A BP-supported micro-credit programme is generating employment and creating sustainable community development in Trinidad and Tobago
How did Ronda and her team help to tackle unemployment in Trinidad and Tobago?
Mayaro is a rural agricultural and fishing community, located on the southeast coast of Trinidad, consisting of 14 villages and with a population of almost 15,000 people. Since the 1970s, Mayaro has been the operations base for many international oil companies, however, many residents felt that the local community was not benefiting from oil and gas industry investment. Frustrated, the community regularly protested and disrupted industry operations, resulting in significant costs to businesses. BP sought to address this issue and embarked on a comprehensive programme of social investment aimed at helping to create a community where residents could have real opportunities to develop economically and socially. In 2000 we consulted with the Mayaro community to better understand their needs. This engagement revealed, among other issues, that a large percentage of people were unemployed and, for the most part, residents wanted training and access to higher education. We commissioned a follow-up study by the University of the West Indies in 2001, which corroborated the results of the consultations - 40% of the Mayaro population was living below the poverty line, with approximately 30% of its workforce unemployed.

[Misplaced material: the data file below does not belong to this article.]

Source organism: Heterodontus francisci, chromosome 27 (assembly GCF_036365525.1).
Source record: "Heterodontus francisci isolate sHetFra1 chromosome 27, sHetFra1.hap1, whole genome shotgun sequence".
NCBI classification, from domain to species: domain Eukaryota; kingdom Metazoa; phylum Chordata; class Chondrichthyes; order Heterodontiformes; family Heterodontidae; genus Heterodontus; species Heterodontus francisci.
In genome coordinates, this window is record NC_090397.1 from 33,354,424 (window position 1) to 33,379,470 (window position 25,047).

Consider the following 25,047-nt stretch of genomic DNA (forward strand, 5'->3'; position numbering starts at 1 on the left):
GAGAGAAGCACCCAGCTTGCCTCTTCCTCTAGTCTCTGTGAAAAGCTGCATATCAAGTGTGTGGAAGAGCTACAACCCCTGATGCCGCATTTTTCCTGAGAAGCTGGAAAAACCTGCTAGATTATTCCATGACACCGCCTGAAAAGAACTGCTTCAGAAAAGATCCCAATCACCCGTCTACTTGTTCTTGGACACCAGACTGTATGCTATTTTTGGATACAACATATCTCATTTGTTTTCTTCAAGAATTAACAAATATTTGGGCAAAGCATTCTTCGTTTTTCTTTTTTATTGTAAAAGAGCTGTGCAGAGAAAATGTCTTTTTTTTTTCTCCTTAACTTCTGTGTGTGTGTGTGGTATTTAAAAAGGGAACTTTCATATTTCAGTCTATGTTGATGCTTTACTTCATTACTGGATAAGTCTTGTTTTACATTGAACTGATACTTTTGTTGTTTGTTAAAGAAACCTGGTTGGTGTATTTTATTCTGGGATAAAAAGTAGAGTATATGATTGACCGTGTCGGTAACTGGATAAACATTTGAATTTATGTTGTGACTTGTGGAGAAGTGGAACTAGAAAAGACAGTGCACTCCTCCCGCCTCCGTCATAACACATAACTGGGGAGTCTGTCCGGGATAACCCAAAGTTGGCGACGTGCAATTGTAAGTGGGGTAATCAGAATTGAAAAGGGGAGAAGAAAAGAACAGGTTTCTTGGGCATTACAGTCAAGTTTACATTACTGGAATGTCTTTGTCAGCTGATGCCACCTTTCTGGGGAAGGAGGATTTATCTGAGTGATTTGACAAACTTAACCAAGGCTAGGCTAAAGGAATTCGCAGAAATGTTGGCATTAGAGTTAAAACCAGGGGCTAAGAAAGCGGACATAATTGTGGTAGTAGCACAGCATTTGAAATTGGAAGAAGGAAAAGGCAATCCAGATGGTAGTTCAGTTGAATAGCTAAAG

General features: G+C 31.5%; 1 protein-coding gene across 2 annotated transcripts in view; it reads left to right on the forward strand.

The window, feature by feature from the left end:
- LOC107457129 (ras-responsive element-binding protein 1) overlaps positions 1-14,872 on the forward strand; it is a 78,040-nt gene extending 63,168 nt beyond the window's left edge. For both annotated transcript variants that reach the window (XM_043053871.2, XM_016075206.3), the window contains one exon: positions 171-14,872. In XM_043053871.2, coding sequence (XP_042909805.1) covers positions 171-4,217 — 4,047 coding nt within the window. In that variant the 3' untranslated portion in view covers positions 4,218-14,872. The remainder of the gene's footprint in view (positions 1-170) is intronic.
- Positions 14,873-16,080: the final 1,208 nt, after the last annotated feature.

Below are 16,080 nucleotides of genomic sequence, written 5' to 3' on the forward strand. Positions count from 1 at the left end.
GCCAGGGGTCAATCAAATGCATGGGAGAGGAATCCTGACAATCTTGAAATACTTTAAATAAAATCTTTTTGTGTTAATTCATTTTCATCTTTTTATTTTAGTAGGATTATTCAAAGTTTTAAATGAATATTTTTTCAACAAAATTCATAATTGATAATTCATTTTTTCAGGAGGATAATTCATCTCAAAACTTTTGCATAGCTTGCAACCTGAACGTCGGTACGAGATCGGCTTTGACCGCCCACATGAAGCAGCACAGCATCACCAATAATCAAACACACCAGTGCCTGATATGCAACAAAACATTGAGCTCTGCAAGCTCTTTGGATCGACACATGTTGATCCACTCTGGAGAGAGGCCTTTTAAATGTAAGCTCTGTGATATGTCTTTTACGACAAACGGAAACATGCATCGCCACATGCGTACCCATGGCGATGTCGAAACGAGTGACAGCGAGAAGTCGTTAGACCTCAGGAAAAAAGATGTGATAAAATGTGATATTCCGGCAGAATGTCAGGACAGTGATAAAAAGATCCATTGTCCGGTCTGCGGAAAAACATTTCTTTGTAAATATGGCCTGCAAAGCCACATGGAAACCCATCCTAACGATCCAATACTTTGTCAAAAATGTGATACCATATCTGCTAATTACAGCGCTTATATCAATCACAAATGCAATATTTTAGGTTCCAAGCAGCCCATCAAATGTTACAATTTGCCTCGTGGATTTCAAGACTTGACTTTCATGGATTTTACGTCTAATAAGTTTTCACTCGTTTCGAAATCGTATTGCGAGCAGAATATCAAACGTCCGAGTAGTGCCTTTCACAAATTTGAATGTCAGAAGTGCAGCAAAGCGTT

Creation of MIPED
BP set up the Mayaro Initiative for Private Enterprise Development (MIPED) in 2002. Trinidad’s first privately developed micro-credit lending organization, MIPED provides loans from USD $300 to $15,000. The programme supports residents in the loan application process and offers training courses, such as bookkeeping, marketing and technical advice to help them develop business plans to access MIPED loans.
Local ownership and governance model
Residents of Mayaro and surrounding communities manage the day-to-day operations of the loan programme. Loan and field officers maintain strong relationships with their clients and try to give individuals enough support to help a business succeed, which allows funds to be repaid and invested back into the community. The MIPED board, which offers strategic direction for the programme, is comprised of BP employees, key stakeholders of the Mayaro community and experienced businessmen and women. The multi-sectoral nature of the board has helped MIPED to be able to respond and adapt to the changing local needs of the community and develop new and innovative ways to maintain the success of the programme. For example, MIPED diversified its lending portfolio by extending the programme beyond agriculture and fishing to also include services, distribution, purchase of vehicles (car rental), mechanics and jewelry making.
MIPED has achieved remarkable successes in Mayaro and the neighboring community of Rio Claro. The programme became self-sustaining six years after start-up and has a 3% default rate. At year-end 2014, MIPED had distributed over 3000 loans, created thousands of entrepreneurs and jobs, and has now lent over $10 million. We have shared the programme with other energy partners including Atlantic LNG, which is replicating the MIPED model in its host community, Point Fortin, in the southwest of the island. MIPED has created viable forms of employment and nurtured an entrepreneurial spirit in Mayaro – through the programme residents have taken greater control over their community’s development.